After several conversations about how Dorsey’s coding experience could benefit Odeo’s mission of becoming a fixture in the podcast app movement, he joined the team. While Odeo failed to capture the podcast zeitgeist, Dorsey’s experience at Odeo through a series ‘hackathons’ where employees engaged in coding competitions stoked his ambition to create a digital platform where users could share messages and status updates in compact, concise ways.
Odeo’s collapse was cemented by late 2005, but the experience and skills Dorsey gained during those ‘hackathons’ helped him launch Twitter in April 2007, a little less than 2 years later.
As it turns out, Jack Dorsey went from barista to billionaire, eventually collecting $11 billion from that fateful encounter. But not from creating Odeo.
FunBag crawled so GoPro could walk. GoPro founder Nicholas Woodman conceived of GoPro initially as a wearable device to record his surfing runs. Created after seemingly endless 18-hour days, Woodman finally succeeded with a prototype wearable camera that has since reimagined how people view everything from sporting events to mundane, everyday tasks, as well as redefined how people think about perspective when it comes to filmmaking.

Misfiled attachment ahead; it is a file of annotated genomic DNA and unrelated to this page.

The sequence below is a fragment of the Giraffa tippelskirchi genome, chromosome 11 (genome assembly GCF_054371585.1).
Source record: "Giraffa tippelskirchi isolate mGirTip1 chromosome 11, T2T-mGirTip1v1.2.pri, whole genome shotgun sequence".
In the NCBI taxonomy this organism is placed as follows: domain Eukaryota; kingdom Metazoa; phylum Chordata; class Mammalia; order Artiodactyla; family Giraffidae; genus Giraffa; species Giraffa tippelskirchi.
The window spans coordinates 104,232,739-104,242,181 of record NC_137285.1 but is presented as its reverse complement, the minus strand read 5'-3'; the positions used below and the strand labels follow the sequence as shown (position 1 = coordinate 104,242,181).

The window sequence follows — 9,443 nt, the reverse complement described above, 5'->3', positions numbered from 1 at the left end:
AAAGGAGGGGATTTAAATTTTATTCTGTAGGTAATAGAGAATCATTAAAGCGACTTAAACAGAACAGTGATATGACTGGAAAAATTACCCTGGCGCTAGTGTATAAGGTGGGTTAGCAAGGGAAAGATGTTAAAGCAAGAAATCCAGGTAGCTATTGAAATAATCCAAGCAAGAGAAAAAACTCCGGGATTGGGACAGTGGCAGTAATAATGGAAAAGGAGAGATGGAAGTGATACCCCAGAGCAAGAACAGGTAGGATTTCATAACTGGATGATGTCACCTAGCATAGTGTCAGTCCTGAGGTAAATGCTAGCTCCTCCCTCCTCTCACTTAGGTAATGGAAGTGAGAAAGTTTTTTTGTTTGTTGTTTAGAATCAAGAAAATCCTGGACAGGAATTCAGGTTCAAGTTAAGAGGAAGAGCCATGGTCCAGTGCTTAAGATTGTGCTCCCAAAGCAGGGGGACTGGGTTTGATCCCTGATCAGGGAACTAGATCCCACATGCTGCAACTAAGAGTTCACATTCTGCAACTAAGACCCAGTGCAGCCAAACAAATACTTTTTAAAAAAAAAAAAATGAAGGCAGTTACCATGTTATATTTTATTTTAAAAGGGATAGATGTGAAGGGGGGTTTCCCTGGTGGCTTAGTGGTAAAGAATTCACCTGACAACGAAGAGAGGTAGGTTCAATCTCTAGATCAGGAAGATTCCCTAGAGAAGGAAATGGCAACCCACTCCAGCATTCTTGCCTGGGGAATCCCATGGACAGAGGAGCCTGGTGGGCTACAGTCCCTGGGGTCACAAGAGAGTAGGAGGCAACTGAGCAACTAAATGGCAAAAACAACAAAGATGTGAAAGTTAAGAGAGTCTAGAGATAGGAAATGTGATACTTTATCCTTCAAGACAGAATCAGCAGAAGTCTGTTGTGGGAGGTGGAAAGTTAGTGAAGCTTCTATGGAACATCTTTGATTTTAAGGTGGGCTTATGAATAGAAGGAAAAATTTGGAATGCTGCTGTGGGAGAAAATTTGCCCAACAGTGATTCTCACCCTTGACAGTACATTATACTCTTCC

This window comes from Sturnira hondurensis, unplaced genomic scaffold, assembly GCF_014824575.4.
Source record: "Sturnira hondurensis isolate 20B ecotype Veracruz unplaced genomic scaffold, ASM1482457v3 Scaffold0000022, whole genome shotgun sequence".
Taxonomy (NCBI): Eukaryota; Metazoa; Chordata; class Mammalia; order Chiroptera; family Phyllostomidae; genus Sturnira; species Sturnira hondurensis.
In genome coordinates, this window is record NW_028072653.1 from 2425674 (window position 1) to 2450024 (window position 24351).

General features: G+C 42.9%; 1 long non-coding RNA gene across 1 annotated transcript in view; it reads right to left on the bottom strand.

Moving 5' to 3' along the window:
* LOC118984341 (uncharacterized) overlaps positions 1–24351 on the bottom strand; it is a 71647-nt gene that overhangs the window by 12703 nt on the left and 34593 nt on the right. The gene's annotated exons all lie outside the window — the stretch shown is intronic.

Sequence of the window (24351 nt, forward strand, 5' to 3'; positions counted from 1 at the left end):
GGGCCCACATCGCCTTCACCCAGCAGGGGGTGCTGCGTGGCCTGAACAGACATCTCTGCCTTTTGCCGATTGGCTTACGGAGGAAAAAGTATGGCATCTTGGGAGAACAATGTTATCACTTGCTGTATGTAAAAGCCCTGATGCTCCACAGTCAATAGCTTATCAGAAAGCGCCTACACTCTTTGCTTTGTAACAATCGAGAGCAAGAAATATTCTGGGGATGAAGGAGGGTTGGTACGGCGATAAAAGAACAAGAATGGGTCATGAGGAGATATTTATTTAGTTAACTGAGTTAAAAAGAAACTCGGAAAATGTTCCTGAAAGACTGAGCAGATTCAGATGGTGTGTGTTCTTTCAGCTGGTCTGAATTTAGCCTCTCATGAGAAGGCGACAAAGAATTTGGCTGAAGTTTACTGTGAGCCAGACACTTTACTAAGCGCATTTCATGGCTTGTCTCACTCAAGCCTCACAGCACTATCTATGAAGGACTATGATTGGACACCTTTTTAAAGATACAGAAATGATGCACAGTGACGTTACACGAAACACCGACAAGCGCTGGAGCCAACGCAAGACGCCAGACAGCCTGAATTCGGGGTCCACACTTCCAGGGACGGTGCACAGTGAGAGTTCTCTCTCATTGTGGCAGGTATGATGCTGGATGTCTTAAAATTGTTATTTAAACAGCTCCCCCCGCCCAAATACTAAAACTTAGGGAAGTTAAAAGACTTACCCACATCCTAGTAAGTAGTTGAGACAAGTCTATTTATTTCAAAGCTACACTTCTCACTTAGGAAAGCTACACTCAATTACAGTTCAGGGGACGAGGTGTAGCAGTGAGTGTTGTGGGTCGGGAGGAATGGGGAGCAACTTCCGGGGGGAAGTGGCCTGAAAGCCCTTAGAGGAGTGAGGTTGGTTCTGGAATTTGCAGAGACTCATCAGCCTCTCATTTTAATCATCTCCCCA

While Woodman’s first venture FunBag crashed and burned in spectacular fashion as the internet bubble burst in 2000, leaving Woodman jobless and on the brink of financial ruin, his vigor and self-confidence about his ability to successfully navigate a start-up never wavered. In a recent article in Inc., Woodman is quoted as saying:
“In your personal life and in business, you are your own worst enemy. Or you are your greatest supporter…nobody can help or hurt you as much you.”
This quote provided a guiding light for Woodman, who went from joblessness to a more-than-comfortable living. To get specific, GoPro garnered him a hefty sum of $300 million.
It’s safe to say Microsoft rolls off the tongue more readily and in snappier fashion than Traf-O-Data, but before Bill Gates found life-changing success with Windows, there was this flop. Gates conceived the company with his longtime friend Paul Allen, with a goal of reading traffic information to help engineers build more effective overall traffic flows. Initially, Traf-O-Data workflows consisted of employees reading paper tapes and then manually entering this information into a computer system where the data could be stored, sorted, and retrieved.
Traf-O-Data essentially ceased operation right around 1980; however, the coding and start-up navigation they experienced provided critical learning opportunities and lessons that Gates and Allen took forward as they worked to launch Microsoft. In a recent profile, Allen said: